Yet you hardly need to have been a live witness to attest the greatness of the man. His trophy cabinet leaves no room for doubt, ranging from the All Ireland haul to the league collection, Munster medals, Texaco award, centenary team, team of the millennium and many, many more. It all adds up to an undisputed status in the game.

I always regard longevity as a key element in assessing greatness in any sport. Many reach the top but only the greats stay there for a prolonged period. Doyle stayed at the very top from his emergency in ’49 to his retirement in ’67 in a career that was one sustained peak without valleys. To deliver so consistently through three decades marks him apart as a unique personality in the ancient game.

It was of course a different style of game to the modern brand. We have become accustomed to rule changes in recent times but probably the most revolutionary alteration in the past fifty years was the removal of the third-man tackle. Younger players nowadays probably find it difficult to visualise a game where you could legitimately take out an opponent off-the-ball in order to protect a colleague who was in possession. It created a rough-and-tumble aspect which was at its fiercest between the ‘full’ lines. There was no protection for the goalie so an essential job for the full back line was to guard their net-minder.

In this environment Doyle was a colossus, revelling in the close skirmishing and fast-pulling many a clearance. He seems to have had that rare combination of physical strength and artistic hands. He wasn’t just a stopper and indeed many have pointed out that he very successfully played in the forwards for Holycross, even against the likes of Tony Wall. He won three county senior medals with his parish.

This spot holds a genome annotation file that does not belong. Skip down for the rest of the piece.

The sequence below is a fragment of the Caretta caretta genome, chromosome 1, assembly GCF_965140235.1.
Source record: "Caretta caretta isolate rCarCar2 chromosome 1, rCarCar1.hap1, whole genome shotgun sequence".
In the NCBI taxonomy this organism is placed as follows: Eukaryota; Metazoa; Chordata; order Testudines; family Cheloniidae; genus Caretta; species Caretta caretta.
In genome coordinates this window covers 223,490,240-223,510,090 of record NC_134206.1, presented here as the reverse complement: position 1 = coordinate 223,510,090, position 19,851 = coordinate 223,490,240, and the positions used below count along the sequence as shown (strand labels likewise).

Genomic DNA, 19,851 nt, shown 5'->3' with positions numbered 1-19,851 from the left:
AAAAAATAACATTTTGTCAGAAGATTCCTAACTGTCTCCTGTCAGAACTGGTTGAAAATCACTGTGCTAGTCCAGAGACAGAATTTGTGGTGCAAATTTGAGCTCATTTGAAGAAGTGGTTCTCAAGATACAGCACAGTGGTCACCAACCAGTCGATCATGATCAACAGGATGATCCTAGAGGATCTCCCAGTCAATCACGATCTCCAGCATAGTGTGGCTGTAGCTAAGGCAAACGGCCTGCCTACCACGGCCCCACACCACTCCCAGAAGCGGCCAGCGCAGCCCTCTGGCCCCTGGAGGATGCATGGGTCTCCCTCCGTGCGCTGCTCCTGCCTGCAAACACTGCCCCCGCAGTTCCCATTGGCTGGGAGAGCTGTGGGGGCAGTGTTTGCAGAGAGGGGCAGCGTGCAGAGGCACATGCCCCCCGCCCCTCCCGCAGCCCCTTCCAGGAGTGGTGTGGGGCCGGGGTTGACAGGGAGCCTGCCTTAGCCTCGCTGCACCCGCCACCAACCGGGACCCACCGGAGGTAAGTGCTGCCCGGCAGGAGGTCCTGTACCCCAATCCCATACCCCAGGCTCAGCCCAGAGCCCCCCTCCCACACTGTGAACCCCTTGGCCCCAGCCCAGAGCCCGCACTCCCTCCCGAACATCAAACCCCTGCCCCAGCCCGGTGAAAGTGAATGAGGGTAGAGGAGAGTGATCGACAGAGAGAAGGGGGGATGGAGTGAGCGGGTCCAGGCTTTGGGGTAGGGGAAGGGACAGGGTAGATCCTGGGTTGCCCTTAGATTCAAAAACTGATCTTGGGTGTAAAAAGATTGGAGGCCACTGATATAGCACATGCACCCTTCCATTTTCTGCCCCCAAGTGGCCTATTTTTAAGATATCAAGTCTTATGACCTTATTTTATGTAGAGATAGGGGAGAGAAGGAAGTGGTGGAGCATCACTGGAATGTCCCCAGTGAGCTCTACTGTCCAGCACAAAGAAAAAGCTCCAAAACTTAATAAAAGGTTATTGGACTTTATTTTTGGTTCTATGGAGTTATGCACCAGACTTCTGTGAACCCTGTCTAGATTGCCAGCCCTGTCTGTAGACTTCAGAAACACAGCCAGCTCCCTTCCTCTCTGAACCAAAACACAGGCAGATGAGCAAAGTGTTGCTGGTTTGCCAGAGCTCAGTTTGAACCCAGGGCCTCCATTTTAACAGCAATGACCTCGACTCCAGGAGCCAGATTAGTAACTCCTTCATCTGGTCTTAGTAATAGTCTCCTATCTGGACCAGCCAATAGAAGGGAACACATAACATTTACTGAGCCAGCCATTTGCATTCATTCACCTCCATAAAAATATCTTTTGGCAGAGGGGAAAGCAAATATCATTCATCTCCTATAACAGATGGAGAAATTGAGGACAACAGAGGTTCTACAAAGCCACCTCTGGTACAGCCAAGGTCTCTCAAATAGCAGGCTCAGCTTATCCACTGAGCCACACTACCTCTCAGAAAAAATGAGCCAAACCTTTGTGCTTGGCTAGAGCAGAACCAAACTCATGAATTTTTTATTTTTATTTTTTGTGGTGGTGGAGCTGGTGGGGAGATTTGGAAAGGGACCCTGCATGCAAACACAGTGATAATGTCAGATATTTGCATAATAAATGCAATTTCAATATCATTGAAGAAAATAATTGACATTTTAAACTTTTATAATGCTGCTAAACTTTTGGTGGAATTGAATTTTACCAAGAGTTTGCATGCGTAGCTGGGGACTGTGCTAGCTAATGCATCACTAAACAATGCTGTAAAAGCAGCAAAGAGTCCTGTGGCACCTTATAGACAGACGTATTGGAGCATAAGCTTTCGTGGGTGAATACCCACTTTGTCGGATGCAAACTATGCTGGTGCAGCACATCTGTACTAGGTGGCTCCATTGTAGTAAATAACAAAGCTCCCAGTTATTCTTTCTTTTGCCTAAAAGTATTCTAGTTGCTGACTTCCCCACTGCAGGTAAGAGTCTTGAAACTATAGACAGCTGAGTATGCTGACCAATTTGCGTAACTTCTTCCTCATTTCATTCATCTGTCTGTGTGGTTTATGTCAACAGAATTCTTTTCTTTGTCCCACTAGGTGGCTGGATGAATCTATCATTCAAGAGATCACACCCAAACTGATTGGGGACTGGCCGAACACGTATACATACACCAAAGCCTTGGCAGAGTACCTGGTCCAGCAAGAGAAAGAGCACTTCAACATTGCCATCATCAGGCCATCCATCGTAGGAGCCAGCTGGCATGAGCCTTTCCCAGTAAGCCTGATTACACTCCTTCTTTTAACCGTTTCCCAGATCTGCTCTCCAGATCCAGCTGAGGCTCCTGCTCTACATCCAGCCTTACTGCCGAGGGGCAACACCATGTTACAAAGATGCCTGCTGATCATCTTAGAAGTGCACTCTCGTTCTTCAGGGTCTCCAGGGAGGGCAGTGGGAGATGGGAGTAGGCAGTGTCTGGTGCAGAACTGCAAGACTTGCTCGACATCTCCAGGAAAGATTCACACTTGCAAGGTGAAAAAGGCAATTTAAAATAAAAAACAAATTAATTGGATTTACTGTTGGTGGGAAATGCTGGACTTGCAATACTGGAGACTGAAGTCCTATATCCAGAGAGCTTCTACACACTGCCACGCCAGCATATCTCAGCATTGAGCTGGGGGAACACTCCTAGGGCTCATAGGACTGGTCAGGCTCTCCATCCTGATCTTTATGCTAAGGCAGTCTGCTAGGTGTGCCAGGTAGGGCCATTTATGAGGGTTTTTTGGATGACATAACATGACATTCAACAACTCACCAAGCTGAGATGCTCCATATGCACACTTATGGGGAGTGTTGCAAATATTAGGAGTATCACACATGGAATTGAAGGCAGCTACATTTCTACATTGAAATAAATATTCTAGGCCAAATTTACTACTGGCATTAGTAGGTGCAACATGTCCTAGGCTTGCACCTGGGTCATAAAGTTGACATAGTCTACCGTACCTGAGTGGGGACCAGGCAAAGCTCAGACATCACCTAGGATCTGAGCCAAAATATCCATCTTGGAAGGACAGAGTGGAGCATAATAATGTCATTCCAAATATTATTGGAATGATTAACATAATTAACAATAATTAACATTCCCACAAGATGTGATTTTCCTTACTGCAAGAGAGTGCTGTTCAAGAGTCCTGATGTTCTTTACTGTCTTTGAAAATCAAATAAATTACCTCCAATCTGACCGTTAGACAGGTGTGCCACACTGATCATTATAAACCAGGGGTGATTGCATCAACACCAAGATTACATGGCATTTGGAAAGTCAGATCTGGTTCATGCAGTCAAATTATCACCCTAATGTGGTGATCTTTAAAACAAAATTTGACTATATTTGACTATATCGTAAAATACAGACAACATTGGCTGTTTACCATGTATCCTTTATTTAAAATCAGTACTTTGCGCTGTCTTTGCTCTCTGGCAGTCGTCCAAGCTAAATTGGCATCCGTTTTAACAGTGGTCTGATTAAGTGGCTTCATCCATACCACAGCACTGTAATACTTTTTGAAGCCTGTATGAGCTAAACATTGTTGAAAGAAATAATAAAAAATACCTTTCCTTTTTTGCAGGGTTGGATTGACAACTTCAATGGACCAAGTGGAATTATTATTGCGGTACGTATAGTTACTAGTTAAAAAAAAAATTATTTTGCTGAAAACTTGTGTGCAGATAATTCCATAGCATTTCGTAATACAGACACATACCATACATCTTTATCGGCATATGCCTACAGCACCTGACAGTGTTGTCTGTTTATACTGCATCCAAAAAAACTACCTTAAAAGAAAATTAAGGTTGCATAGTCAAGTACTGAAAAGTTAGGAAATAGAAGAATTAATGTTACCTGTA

He was probably fortunate in that his career coincided with a great era in Tipperary hurling. He was part of the three-in-a-row from ’49 to ’51 and again the four-out-of-five from the early sixties. His eight All Ireland came in 1958. In one of his most generous assessments of his own career he credited Tipperary for winning his eight All Irelands whereas Christy Ring, he suggested, won the eight for Cork.

The Tipperary defence from that era certainly earned a fearsome reputation though whether or not hindsight has skewed the reality is a debated point nowadays. Somewhere along the line this phrase ‘hell’s kitchen’ emerged though I’m not sure who first used the term. It annoys some who interpret it as a slur on Doyle and his colleagues suggesting that it was all brute force and bullying. The irony is that I suspect Doyle himself, privately at least, would not have been averse to the term.

When the inter-county playing career was over Doyle briefly flirted with national politics, standing unsuccessfully for Fianna Fail in a general election and then spending a term in the Seanad.  Somehow the personality seemed unsuited to national politics and subsequently he drifted towards GAA politics representing Tipperary on Central Council for several years. He went through a phase when a yearly battle with Mick Maguire was played out at County Convention – it became one of the focus items on the agenda in those days of intense canvassing.

His views on GAA matters could be strong, even blunt. I recall a Board meeting in the early eighties where he pronounced that nobody should be selector at a level above which they played themselves. Around that time we had a panel of county selectors who had enjoyed huge success at U21 level and then been promoted to the senior job where they ultimately failed to bring us out of the famine. It was a dig at that group and a very undeserved one.

Mind you that view, or versions of it, seems to have had some standing with Doyle’s generation of hurlers. Didn’t ‘Babs’ as late as last summer suggest that Liam Sheedy wouldn’t lead Tipperary to an All Ireland success because he hadn’t won as a player. By now the view should be well discredited but don’t be surprised if it surfaces again, though Declan Ryan at least is safe from the charge.

Anyway those are really side issues because Doyle’s reputation is soundly anchored on an extraordinary hurling career. He came to epitomise a glorious era of Tipperary hurling and symbolised the stout-hearted nature of the county’s hurling. His place among the legends of the sport is unchallenged and will surely stand the test of time. For many Tipperary people he is forever linked with glorious days when the hurling world was blue and gold. We are proud that he was a Tipperary man. May he rest in peace and our sympathies to the bereaved.